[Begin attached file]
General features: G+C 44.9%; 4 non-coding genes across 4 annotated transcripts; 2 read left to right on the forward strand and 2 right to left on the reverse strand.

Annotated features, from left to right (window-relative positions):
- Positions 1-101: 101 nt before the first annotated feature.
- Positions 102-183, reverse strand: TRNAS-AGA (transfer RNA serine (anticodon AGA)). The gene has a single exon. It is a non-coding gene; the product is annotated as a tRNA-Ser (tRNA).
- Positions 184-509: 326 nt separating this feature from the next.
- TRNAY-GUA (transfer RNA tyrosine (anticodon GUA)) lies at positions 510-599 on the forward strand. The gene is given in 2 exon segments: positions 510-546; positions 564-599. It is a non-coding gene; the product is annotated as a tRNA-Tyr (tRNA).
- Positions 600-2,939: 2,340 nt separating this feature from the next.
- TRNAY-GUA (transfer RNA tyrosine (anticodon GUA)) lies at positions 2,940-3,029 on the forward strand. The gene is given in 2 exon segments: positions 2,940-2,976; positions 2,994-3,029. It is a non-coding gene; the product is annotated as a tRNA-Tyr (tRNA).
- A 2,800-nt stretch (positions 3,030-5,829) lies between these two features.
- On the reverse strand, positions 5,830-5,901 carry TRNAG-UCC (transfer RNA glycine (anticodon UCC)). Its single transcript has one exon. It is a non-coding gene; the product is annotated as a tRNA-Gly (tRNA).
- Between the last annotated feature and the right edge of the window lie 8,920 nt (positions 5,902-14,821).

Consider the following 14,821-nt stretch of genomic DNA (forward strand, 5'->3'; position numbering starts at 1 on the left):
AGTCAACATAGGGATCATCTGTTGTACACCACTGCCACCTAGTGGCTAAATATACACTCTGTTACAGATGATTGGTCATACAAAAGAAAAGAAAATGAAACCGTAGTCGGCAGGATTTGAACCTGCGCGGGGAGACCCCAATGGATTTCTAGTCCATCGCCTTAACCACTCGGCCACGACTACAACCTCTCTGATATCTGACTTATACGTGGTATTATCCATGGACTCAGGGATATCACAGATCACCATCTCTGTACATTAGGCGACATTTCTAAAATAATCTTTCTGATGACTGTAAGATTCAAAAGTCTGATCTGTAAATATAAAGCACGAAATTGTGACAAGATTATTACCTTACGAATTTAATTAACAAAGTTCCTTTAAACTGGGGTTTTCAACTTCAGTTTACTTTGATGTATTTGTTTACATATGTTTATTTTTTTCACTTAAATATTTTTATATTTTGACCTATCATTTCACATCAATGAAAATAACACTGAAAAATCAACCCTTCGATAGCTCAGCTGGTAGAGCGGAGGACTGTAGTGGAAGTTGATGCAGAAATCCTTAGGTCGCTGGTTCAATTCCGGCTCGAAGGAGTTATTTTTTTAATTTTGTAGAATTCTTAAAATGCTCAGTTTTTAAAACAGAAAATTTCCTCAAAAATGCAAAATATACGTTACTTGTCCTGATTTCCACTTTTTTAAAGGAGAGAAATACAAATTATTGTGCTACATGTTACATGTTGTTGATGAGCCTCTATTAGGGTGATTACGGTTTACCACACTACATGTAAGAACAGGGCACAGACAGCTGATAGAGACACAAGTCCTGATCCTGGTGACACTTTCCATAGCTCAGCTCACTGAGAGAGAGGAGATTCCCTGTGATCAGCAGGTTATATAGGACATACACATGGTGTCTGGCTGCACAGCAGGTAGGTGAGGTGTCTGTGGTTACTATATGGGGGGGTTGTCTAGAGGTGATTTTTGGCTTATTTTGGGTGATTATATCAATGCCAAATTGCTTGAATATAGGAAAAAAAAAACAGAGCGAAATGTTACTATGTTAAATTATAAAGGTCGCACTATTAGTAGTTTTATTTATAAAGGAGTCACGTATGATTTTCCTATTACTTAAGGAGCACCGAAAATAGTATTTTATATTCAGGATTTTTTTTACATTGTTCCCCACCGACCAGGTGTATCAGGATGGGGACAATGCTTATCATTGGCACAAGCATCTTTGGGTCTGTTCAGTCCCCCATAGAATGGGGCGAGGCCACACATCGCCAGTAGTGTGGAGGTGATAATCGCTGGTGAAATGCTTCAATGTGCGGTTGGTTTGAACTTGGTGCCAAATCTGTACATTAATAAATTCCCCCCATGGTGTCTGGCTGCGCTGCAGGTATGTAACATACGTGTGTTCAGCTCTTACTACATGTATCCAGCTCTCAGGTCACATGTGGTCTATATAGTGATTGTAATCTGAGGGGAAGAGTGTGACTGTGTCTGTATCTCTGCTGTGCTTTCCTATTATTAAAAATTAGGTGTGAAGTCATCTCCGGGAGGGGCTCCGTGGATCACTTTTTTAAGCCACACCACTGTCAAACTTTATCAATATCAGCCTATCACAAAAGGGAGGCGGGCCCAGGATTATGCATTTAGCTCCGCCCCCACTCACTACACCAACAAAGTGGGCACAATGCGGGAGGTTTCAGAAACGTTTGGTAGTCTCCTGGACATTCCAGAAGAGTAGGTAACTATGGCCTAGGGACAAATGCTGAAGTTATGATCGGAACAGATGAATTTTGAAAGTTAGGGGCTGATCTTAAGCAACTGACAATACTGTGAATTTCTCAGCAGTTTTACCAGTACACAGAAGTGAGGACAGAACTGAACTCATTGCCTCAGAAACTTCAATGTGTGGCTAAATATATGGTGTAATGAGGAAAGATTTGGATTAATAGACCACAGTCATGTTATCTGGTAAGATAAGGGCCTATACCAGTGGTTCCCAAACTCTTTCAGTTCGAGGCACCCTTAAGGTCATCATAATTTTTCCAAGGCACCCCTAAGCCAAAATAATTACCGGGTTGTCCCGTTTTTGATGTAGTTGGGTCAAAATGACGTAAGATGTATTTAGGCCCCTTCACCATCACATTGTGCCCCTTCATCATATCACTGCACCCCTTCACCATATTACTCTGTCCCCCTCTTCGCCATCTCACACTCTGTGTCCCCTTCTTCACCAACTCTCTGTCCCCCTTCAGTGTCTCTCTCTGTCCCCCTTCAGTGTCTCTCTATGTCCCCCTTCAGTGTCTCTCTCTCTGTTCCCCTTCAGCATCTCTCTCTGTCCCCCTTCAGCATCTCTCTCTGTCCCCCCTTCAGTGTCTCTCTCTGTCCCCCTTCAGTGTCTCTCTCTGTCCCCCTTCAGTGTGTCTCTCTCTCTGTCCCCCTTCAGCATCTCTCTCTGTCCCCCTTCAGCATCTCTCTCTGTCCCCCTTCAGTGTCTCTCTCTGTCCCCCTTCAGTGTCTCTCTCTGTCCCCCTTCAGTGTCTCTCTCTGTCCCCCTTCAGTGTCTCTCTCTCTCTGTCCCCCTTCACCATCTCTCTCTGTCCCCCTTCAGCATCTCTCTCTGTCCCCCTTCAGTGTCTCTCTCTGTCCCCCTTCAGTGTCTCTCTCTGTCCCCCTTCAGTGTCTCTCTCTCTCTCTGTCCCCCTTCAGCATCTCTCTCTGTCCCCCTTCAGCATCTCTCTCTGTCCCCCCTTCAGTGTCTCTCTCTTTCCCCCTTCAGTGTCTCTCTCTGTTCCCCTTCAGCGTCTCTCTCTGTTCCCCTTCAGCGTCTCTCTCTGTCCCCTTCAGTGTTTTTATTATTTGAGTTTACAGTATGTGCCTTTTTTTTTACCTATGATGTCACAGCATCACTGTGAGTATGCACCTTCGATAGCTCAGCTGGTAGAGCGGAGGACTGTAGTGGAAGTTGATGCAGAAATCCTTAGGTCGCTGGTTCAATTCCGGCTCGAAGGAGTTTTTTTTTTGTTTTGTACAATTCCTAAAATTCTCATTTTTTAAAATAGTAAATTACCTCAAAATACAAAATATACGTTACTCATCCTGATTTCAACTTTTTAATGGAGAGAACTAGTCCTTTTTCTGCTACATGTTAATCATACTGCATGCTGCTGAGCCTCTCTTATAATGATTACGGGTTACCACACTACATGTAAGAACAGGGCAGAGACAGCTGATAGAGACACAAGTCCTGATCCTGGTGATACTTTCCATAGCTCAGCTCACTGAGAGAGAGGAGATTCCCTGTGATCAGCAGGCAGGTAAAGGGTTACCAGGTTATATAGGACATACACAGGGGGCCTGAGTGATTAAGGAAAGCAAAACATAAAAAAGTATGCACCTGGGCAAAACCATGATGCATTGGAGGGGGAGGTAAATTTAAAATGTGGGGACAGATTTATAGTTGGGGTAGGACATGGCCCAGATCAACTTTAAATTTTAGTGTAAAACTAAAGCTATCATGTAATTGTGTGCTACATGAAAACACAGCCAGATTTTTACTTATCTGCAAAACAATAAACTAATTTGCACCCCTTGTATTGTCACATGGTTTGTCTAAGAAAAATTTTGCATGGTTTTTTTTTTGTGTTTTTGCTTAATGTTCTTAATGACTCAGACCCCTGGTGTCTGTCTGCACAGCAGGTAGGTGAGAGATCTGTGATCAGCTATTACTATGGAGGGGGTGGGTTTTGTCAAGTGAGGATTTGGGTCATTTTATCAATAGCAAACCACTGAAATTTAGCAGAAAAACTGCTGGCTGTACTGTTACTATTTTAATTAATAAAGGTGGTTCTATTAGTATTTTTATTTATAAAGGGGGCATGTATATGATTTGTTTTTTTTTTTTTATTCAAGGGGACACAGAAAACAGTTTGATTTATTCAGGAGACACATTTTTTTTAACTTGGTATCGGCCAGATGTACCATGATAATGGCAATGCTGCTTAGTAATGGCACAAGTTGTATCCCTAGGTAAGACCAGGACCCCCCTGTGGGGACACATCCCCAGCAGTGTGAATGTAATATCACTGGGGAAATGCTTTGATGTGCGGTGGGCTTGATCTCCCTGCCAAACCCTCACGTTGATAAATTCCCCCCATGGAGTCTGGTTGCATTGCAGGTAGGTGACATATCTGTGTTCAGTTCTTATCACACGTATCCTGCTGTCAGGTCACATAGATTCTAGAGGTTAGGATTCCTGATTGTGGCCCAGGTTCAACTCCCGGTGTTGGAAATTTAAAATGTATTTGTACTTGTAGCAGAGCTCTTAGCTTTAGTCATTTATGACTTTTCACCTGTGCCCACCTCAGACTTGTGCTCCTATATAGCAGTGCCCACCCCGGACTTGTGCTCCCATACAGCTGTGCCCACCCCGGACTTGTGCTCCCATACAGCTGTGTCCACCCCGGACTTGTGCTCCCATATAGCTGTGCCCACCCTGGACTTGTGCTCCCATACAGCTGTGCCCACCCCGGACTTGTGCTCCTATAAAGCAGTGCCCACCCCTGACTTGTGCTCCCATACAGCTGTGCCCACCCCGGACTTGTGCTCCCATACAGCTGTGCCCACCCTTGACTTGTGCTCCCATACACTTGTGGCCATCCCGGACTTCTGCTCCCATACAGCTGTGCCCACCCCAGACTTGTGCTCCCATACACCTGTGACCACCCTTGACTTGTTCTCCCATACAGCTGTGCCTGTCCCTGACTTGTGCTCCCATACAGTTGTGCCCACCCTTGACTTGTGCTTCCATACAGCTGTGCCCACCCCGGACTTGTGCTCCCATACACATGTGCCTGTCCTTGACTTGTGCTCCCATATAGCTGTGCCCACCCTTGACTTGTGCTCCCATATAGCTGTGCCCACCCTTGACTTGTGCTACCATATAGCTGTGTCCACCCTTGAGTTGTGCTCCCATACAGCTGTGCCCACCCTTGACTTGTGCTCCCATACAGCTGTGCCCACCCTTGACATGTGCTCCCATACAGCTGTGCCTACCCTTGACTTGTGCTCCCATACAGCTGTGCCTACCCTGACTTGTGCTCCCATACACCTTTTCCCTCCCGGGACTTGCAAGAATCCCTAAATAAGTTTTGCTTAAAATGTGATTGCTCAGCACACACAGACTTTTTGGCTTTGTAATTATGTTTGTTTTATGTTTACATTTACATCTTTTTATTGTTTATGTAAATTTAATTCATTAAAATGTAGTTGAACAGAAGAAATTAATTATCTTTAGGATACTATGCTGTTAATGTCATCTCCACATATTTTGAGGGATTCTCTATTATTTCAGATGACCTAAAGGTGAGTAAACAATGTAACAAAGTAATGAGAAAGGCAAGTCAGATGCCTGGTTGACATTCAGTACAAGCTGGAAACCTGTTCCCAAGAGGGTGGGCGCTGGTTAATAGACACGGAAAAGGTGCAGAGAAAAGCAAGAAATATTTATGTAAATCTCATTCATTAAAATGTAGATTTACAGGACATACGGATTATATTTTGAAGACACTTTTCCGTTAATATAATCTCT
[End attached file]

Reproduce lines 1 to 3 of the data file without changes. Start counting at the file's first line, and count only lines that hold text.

General features: G+C 44.9%; 4 non-coding genes across 4 annotated transcripts; 2 read left to right on the forward strand and 2 right to left on the reverse strand.

Annotated features, from left to right (window-relative positions):
- Positions 1-101: 101 nt before the first annotated feature.